BALTIMORE, Md.—The novel therapeutic agent PA65020 (enteric-coated aspirin plus immediate-release omeprazole) significantly reduced gastrointestinal mucosal damage after 28 days of treatment compared with enteric-coated aspirin (EC-ASA) alone. Results of this single-center, phase I, randomized, double-blind study suggest that for at-risk patients requiring analgesic doses of aspirin, PA65020 may be an important option.
John G. Fort, MD, and colleagues of POZEN, Inc., Chapel Hill, N.C., randomized 40 healthy volunteers (Helicobacter pylori negative) 50 years of age or older with normal baseline endoscopy (Lanza score 0) to receive PA65020 (n=20) or EC-ASA 650 mg (n=20) twice daily for 28 days. Each dose of PA65020 was administered as one tablet (fixed-dose of EC-ASA 325 mg and immediate-release omeprazole 20 mg) plus one tablet of EC-ASA 325 mg. Enteric-coated aspirin 650 mg was administered as two EC-ASA 325 mg tablets; total daily dose was 1300 mg.
The primary end point was proportion of subjects with grade 3 or 4 Lanza score at day 28 (≥11 erosions or hemorrhages or any ulcer, defined as a mucosal break ≥3 mm in diameter with depth). Secondary outcomes included proportion of patients with gastric and/or duodenal ulcers at day 28, normal endoscopies at day 28 (Lanza score 0), heartburn assessment, assessment of dyspepsia-associated abdominal pain, and adverse events. Mean age of the patients was 59.6 years in the PA65020 group and 59.9 years in the EC-ASA 650 group. Each group had 16 males and 4 females and all of the patients were white.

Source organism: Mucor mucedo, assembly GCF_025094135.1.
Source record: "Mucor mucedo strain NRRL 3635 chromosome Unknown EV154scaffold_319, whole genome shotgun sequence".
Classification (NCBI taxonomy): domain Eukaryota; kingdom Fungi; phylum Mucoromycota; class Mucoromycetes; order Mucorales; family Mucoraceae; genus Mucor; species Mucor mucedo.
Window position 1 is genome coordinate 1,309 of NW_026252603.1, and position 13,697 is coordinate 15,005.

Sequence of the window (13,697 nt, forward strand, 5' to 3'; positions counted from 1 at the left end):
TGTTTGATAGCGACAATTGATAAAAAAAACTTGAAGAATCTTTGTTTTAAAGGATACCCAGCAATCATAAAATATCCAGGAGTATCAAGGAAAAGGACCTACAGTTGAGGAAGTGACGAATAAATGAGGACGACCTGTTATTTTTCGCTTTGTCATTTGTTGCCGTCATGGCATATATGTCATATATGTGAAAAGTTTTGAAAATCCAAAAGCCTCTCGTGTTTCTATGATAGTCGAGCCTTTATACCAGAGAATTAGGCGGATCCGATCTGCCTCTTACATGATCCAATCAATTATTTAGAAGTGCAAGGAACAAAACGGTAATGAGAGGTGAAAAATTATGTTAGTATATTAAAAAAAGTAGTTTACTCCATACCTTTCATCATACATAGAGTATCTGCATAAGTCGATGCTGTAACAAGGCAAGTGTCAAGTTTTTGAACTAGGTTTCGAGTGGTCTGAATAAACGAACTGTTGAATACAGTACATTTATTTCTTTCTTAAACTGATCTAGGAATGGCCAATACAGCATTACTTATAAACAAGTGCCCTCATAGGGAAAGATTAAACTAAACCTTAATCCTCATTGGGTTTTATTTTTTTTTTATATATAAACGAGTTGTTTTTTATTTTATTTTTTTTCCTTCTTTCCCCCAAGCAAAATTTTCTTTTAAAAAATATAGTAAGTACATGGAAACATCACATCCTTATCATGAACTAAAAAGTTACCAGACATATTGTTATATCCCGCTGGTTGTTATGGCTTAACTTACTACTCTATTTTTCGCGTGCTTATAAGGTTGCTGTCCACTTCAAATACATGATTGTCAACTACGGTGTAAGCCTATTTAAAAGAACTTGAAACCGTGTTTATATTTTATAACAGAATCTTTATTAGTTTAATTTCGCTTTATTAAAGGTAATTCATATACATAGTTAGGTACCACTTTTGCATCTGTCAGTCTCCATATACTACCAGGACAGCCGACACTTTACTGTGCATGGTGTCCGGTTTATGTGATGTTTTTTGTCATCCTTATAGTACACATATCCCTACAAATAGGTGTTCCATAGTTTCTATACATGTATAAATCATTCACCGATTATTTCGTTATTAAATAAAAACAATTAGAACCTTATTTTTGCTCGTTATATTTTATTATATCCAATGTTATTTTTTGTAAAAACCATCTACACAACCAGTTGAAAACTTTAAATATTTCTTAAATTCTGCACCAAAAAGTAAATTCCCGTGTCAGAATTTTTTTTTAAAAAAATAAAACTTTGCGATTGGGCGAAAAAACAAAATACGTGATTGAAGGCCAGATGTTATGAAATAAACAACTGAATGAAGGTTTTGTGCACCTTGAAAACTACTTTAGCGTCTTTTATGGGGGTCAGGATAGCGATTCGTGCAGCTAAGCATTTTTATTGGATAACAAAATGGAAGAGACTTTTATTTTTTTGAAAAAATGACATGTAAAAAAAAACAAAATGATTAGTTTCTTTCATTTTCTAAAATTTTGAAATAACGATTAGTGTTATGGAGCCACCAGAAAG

Grade 3 or 4 Lanza scores were significantly lower in the PA65020 treatment group compared with the EC-ASA 650 treatment group at both day 14 and day 28 (P<0.001). At day 14, 5% of those in the PA65020 group had a Lanza score of 3 or 4 vs 90% in the EC-ASA 650 group. At day 28, it was 15% and 85%, respectively.
Administration of EC-ASA 1300 mg/day produced significant upper gastrointestinal damage in the majority of healthy volunteers. At day 28, 65% of those in the PA65020 group had Lanza score 0 endoscopies compared with none in the EC-ASA 650 group (P<0.001). No gastroduodenal ulcers occurred in the PA65020 group compared with 40% in the EC-ASA 650 group (P<0.003). Heartburn was reported by 10% of the PA65020 group and 25% of the EC-ASA 650 group, representing a 60% relative decrease with PA65020 treatment.
Most common adverse events were gastrointestinal; primarily dyspepsia (2 per each treatment group), abdominal discomfort (2 in the EC-ASA 650 group vs none in the PA65020 group), and stomach discomfort (3 in the EC-ASA 650 group vs none in the PA65020 group). No differences between groups were observed for mean change from baseline in dyspepsia-associated abdominal pain and no serious adverse events were reported, the investigators concluded in a presentation during the 29th Annual Scientific Meeting of the American Pain Society.